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Dual Agency; What Is It & How Does It Work in Real Estate?

Dual Agency; What Is It & How Does It Work in Real Estate?

Demystifying some real estate terminologies can feel like unravelling a complex puzzle. Take for instance the phrase “dual agency in real estate”. It’s a phrase teeming with intricacies that may appear overwhelming at first, but its better understanding is truly worth your while. This blog post will delve deep into the concept, particularly the role a dual real estate agent plays in the complex matrix of property or real estate transactions.

What Is Dual Agency in Real Estate?

In the realm of real estate, a dual agency is a situation where a single agent—referred to as a dual real estate agent—represents both the buyer and the seller in the same transaction. While an agent traditionally represents one party—either the buyer or the seller—in a dual agency setup, the dual real estate agent assumes the role of an intermediary for both parties. The agent has comprehensive knowledge of the transaction from both ends, which often leads to an innately streamlined negotiation process.

Who Pays the Commission in a Dual Agency?

Who Pays the Commission in a Dual Agency?

Under normal circumstances, a seller pays a commission—which is subsequently split between the buyer’s and seller’s agents—at the conclusion of a real estate transaction. Nevertheless, in a dual agency situation, the dual real estate agent might end up receiving the total commission since they are serving both parties. The commission’s exact percentage is typically decided during the listing agreement’s signing process.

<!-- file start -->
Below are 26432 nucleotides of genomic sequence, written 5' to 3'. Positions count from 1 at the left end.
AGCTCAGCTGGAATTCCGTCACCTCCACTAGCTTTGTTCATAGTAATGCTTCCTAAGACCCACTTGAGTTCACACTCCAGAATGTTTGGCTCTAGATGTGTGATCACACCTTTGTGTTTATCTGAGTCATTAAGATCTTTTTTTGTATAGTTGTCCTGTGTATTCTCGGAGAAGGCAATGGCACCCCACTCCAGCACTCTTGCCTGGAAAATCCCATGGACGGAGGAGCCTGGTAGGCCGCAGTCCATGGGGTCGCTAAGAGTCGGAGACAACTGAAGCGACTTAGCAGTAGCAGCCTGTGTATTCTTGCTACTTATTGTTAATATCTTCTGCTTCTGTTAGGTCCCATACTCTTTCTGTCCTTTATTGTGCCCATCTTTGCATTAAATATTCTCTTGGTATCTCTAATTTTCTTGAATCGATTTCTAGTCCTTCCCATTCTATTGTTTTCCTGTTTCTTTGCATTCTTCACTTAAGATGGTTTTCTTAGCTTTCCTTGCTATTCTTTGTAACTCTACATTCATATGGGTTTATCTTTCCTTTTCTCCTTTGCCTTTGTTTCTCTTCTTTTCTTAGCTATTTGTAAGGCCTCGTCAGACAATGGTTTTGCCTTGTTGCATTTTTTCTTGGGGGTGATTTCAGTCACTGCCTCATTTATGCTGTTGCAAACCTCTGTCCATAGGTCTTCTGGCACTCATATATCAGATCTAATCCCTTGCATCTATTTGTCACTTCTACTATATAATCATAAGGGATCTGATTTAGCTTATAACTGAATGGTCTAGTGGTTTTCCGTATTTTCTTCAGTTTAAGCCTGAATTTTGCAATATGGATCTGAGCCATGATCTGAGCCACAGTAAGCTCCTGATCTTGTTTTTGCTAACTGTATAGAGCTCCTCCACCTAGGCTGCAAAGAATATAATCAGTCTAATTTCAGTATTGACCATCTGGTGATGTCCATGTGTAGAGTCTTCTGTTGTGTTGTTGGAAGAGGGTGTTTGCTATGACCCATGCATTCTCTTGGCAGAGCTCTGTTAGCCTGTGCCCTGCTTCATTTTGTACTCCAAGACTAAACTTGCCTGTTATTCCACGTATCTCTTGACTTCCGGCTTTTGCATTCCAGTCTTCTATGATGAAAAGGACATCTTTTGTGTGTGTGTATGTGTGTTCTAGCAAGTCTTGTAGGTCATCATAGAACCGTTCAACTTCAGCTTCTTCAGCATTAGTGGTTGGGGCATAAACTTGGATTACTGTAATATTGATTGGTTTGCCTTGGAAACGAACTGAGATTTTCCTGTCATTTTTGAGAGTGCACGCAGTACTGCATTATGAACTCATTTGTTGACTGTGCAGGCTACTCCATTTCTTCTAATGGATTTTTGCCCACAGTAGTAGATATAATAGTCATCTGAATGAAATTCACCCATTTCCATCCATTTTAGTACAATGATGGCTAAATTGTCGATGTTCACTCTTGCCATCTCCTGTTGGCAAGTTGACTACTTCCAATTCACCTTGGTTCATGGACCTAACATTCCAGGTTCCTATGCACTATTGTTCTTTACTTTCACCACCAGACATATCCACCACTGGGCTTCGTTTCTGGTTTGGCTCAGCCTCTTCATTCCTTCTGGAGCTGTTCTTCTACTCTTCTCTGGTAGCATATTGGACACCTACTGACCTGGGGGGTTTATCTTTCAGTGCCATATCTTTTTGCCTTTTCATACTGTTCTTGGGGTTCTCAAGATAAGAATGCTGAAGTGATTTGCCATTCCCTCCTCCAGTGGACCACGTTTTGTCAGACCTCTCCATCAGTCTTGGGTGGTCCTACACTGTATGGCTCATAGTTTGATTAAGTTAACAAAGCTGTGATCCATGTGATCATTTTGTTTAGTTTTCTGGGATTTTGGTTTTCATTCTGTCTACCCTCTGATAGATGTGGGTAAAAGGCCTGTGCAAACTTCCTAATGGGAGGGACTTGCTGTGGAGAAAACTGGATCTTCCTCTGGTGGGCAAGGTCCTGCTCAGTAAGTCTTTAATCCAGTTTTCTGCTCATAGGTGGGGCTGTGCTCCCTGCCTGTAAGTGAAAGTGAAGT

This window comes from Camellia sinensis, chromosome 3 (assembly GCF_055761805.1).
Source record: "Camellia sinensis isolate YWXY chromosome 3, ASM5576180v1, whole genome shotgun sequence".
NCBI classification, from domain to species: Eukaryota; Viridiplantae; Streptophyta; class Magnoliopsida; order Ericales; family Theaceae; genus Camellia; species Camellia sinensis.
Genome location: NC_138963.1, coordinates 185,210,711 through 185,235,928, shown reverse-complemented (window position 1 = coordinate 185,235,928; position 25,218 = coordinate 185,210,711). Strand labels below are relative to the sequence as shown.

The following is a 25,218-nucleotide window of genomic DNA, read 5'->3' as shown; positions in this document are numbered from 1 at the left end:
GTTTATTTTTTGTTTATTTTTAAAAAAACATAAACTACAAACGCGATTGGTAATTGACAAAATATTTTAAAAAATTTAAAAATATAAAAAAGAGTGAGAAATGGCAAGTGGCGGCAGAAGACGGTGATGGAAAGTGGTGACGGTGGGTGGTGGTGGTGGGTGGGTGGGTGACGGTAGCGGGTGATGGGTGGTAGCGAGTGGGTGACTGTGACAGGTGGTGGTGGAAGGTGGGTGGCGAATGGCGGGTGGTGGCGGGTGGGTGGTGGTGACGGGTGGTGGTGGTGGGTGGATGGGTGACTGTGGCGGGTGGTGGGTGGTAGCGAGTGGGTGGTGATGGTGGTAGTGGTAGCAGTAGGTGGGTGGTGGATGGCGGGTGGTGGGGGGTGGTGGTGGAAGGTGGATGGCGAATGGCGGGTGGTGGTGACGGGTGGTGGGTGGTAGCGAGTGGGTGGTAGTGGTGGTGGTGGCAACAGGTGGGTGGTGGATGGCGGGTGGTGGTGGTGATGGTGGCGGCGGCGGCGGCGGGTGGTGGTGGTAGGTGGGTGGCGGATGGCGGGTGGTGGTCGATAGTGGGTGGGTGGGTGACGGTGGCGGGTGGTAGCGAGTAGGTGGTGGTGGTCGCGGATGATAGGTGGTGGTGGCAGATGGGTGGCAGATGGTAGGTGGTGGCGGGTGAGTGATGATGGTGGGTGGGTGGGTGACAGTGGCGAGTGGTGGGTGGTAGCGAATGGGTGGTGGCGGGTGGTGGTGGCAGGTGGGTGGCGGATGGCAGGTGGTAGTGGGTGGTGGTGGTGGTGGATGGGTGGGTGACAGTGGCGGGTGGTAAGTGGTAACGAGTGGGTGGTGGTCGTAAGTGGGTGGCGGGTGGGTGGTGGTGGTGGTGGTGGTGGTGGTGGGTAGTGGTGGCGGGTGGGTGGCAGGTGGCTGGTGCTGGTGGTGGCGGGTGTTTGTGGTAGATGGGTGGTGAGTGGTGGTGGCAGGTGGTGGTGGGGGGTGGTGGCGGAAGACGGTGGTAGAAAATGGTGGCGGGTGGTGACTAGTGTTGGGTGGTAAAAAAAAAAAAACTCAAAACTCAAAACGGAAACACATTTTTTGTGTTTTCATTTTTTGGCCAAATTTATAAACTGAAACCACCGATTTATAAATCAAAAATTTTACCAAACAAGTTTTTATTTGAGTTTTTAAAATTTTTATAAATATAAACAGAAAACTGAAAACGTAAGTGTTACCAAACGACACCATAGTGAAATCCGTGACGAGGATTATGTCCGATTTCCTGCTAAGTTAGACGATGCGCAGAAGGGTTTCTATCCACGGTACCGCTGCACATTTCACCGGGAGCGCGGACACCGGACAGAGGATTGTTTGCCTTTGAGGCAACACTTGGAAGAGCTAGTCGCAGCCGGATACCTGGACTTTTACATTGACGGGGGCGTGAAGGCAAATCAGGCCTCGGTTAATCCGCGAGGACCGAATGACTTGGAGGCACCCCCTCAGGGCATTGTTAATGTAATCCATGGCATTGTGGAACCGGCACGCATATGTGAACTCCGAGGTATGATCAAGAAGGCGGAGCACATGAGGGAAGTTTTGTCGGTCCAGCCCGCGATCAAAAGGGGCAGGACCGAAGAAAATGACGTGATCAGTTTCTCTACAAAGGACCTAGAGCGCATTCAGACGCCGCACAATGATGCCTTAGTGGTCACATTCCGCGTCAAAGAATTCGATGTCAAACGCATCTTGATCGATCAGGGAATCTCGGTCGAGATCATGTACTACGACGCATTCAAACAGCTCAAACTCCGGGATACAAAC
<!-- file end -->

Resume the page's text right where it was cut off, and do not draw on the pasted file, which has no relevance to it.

Is Dual Agency Good for the Seller and Buyer?

Is Dual Agency Good for the Seller and Buyer?

Evaluating whether a dual agency is beneficial depends upon a series of factors and the unique situations of both the seller and buyer.


For a seller, working with a dual real estate agent might expedite the sale process due to quicker, more efficient communication and negotiation with the buyer. Also, since the agent serves both parties concurrently, there might be opportunities for a reduction in commission fees, potentially saving costs.

For a buyer, a dual real estate agent might offer a deeper well of knowledge about the property. Given the agent’s direct relationship with the seller and the familiarity with the property, they often have access to insights that can be leveraged in favour of the buyer.


Yet, dual agency scenarios are not devoid of potential downsides. The central role of an agent is to advocate for their client’s best interests. However, in the context of dual agency, this can transform into a challenging situation. The preferences and requirements of a buyer often conflict with those of a seller, and pleasing both simultaneously can be a tall order.

Moreover, the lack of a second, independent agent means there is no external audit or check on the dual agent’s practices. The agent negotiates with themselves—a factor that might not always yield the best consequence for both buyer and seller.

Is Dual Agency Illegal in Some States of the USA?

Is Dual Agency Illegal in Some States of the USA?